beginner needs help

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    I have had swan plants for the first time this year mainly so my children could watch the whole fascinating process, however I seem to have become rather obsessed myself!! We are in Wellington and it is pretty cold so I brought my remaining caterpillars inside. I had two butterflies come out today and now I do not know what to do.. I have read through other postings but am still not sure..

    1. Do I put them outside and see if they fly away?

    2. Do I have to find a cluster whatever this may be?

    3. Do I need to feed them immediately?

    4. If they are inside can I just have them willy nilly in the room or do they have to be in a cage?

    Helpp any advice greatly appreciated


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    its nicky i think you should take the baby ones in side and put something over the plant whan it rains and try protectem


    well… i liv in welly to but i only have 3 how many do u have?

    andwere about do u live?



    Hi there Petonemonarchs,
    foloow this link
    it shows 2 Wellington clusters that you may be able to find.
    Welcome and good luck
    Cheers Stu



    There are a couple I’ve heard about. There is one in Strathmore I believe, and a large one in Tawa in 2 old pine trees. I’m going to take mine to Tawa this afternoon and try releasing them there. Let me know if you need more detail.

    I’ve haven’t been lucky enough to find a colony myself for ages – I don’t go walking enough! A few years ago there was always a colony in the park behind the Little Theatre in Lower Hutt. I haven’t been out there for the last 2 or 3 years so don’t know if they still come there.

    People sometimes post sightings of clusters on this website under “sightings” which is how I found out about the Tawa one.



    Clair have you found a cluster in Wellington? How do you find them are they in trees?



    Hmmm another one!! Amazing how they get to you, isn’t it. It’s the same for me – first year, and totally obsessed. I’m also in Wellington, so appreciate the problem with the weather! My experience is that at this time of year they won’t just fly away if you put them outside unless it is sunny enough for them to bask in the sun for an hour or two first. I have my last 4 butterflies which have all emerged in the last few grey and rainy days, and because it is so late in the year I’m planning to take them to a cluster to release them. I think this will give them the best chance of surviving the winter. I’m not sure if they absolutely have to find a cluster (or colony) in order to survive the harsh winter weather, but at this stage I’m not risking anything. There are photographs of over-wintering colonies on the website under photographs – worth a visit even if you don’t have butterflies to release.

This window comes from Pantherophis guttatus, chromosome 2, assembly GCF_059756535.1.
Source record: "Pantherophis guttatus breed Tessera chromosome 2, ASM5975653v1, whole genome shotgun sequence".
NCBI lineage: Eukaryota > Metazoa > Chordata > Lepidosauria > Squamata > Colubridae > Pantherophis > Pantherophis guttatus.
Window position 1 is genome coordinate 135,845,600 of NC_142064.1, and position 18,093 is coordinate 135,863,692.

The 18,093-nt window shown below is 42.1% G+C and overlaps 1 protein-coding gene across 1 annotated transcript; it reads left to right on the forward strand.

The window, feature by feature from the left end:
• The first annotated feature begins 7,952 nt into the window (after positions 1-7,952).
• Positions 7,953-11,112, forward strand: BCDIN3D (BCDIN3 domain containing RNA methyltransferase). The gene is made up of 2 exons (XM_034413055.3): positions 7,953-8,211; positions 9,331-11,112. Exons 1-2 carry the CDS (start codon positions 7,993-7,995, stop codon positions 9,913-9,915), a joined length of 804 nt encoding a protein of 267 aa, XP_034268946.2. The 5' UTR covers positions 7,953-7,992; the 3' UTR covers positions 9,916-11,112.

No, you don’t have to feed them immediately. If I need to keep them inside for a few days (as in now)I try feeding on day 2. Because they are so sluggish in the cold weather, sometimes they are not interested until the third day.

    Many people have them free in a room, so they don’t have to caged. I keep mine under netting because otherwise my cats would have them for breakfast.

    There are heaps of ways to do things that work perfectly – go with what suits you and you feel happy with. There is an amazing amount of help available in this forum too – I have found people are very generous with help and advice, so keep coming back!



    Hi petonemonarchs, and welcome! : )

    I’ll answer your questions in the light of what I would do:

    I would see if I could find a cluster. Perhaps someone from the Wellington area might know of one and chime in. This is a great place for people who can give info like this. There is still much to be learnt about what Monarchs do at this time of the year, hence the tagging programme. I live in the country myslef and I cant always just go into town where I know where theres a cluster for me to take mine to. In the meantime till I go in again, I keep what has hatched (at the mo I have a splendid lady) and I’ll keep her fed on honey and water as I have very little if anything of natural flowers, which are better and theres plenty on this forum to find out what flowers are best.

    A cool darker room is better then a room filled with the warmth of winter fires and such, unless you protect your butterfly from bashing itself and wrecking its wings on the window panes, by putting up nets. If you put her outside on a fine day, she’ll probably be fine and fly away but I dont know for sure. I just found a pretty much perfect butterfly dead on my drive and I’m puzzled as to why. Full abdomen and everything OK but who knows? Im wanting to know just how important clusters are to a butterflys survival, so Im still learning too.

    Dont need to worry about feeding for the 1st day or even 2. Generally the more warm the rrom is where it will be kept, the more activity and therefore the more it will want to feed. Dont fooled by their “docility” especially 1st thing on cold morns. They can almost appear dead at times, so its best to let them “wake up” and getting warmed up before attempting to feed them or indeed moving them. Its best when you do move them, to coax the butterfly onto your finger. They taste the food through their feet so its best to put them on something saturated with a water/honey mixture solution … again … if you have no nectar flowers.


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